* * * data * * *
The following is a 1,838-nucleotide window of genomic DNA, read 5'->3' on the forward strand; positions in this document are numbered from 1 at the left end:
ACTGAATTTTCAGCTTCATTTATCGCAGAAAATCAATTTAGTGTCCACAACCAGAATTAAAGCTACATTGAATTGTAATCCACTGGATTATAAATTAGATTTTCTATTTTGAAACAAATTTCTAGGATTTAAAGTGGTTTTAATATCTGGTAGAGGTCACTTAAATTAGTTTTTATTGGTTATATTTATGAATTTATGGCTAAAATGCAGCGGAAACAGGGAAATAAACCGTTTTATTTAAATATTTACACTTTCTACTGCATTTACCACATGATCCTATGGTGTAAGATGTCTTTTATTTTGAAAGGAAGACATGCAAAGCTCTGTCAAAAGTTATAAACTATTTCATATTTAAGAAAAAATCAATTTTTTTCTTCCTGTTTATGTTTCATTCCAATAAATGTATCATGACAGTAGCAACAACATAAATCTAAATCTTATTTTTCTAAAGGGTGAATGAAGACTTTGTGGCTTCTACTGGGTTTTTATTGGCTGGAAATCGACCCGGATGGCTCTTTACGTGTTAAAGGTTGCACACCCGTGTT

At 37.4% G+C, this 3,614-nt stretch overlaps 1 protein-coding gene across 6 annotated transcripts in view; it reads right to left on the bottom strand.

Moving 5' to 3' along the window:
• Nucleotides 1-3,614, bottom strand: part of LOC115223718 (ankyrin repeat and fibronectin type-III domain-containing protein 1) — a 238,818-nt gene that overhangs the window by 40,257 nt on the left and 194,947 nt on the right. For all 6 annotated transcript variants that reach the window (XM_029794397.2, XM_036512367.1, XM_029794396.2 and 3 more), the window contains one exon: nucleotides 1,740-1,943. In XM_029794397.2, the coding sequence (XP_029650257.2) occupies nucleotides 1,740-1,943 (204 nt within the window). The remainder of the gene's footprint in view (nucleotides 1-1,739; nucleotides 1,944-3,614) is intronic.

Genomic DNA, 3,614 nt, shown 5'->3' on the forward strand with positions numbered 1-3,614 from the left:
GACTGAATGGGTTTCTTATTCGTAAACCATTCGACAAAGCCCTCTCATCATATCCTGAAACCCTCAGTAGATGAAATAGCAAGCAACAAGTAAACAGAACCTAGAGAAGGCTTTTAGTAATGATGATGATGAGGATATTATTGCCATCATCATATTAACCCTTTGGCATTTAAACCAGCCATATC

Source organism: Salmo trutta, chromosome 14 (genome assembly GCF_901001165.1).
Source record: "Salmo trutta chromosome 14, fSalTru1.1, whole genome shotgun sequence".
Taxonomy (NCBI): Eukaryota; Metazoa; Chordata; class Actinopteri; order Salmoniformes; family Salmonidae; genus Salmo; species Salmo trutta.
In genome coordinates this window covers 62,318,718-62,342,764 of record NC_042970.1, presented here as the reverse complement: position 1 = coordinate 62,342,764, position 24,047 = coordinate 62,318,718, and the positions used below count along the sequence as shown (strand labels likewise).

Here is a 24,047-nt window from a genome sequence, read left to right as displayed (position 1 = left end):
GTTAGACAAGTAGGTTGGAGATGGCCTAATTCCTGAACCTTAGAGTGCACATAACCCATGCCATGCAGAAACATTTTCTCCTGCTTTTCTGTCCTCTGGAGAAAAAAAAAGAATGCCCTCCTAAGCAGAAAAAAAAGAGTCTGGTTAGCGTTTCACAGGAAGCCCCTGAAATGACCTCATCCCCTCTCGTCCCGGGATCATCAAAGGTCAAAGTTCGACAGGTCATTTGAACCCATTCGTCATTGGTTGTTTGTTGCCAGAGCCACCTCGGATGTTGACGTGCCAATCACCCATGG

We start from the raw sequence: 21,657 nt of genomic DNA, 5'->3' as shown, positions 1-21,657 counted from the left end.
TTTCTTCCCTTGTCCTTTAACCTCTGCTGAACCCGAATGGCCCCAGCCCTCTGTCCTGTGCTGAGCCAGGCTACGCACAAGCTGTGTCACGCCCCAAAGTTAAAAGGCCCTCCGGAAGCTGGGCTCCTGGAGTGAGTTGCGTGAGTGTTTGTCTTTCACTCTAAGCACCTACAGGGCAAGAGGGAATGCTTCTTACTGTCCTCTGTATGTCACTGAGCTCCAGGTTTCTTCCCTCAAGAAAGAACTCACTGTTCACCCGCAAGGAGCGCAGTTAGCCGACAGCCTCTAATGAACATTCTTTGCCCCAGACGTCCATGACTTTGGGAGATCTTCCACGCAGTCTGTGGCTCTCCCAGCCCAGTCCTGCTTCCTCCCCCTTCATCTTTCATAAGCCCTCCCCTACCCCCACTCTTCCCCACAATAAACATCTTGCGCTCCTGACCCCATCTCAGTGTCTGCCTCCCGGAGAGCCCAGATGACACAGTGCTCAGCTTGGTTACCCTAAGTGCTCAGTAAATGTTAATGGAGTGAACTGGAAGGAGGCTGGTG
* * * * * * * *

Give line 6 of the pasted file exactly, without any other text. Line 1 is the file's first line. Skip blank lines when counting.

Genomic DNA, 3,614 nt, shown 5'->3' on the forward strand with positions numbered 1-3,614 from the left: